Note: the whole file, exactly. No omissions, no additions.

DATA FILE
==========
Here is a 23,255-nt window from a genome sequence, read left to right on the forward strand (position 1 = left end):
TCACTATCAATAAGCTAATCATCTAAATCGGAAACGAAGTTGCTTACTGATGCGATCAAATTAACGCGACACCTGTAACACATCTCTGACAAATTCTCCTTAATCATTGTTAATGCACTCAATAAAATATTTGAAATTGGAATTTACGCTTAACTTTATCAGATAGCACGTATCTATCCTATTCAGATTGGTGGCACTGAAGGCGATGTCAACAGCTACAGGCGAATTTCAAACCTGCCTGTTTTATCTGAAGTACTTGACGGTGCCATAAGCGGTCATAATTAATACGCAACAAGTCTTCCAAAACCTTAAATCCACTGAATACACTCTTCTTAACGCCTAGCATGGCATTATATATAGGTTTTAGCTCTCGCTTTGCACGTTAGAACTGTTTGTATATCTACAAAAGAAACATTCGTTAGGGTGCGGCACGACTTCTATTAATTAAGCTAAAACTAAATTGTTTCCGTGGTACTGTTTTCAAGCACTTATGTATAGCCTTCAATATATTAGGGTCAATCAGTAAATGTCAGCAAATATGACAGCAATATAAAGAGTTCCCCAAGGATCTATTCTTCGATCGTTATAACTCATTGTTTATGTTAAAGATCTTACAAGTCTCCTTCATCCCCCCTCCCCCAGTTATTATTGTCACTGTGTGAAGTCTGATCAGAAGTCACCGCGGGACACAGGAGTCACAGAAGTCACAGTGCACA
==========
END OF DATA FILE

Here is a 23,255-nt window from a genome sequence, read left to right on the forward strand (position 1 = left end):
TCACTATCAATAAGCTAATCATCTAAATCGGAAACGAAGTTGCTTACTGATGCGATCAAATTAACGCGACACCTGTAACACATCTCTGACAAATTCTCCTTAATCATTGTTAATGCACTCAATAAAATATTTGAAATTGGAATTTACGCTTAACTTTATCAGATAGCACGTATCTATCCTATTCAGATTGGTGGCACTGAAGGCGATGTCAACAGCTACAGGCGAATTTCAAACCTGCCTGTTTTATCTGAAGTACTTGACGGTGCCATAAGCGGTCATAATTAATACGCAACAAGTCTTCCAAAACCTTAAATCCACTGAATACACTCTTCTTAACGCCTAGCATGGCATTATATATAGGTTTTAGCTCTCGCTTTGCACGTTAGAACTGTTTGTATATCTACAAAAGAAACATTCGTTAGGGTGCGGCACGACTTCTATTAATTAAGCTAAAACTAAATTGTTTCCGTGGTACTGTTTTCAAGCACTTATGTATAGCCTTCAATATATTAGGGTCAATCAGTAAATGTCAGCAAATATGACAGCAATATAAAGAGTTCCCCAAGGATCTATTCTTCGATCGTTATAACTCATTGTTTATGTTAAAGATCTTACAAGTCTCCTTCATCCCCCCTCCCCCAGTTATTATTGTCACTGTGTGAAGTCTGATCAGAAGTCACCGCGGGACACAGGAGTCACAGAAGTCACAGTGCACA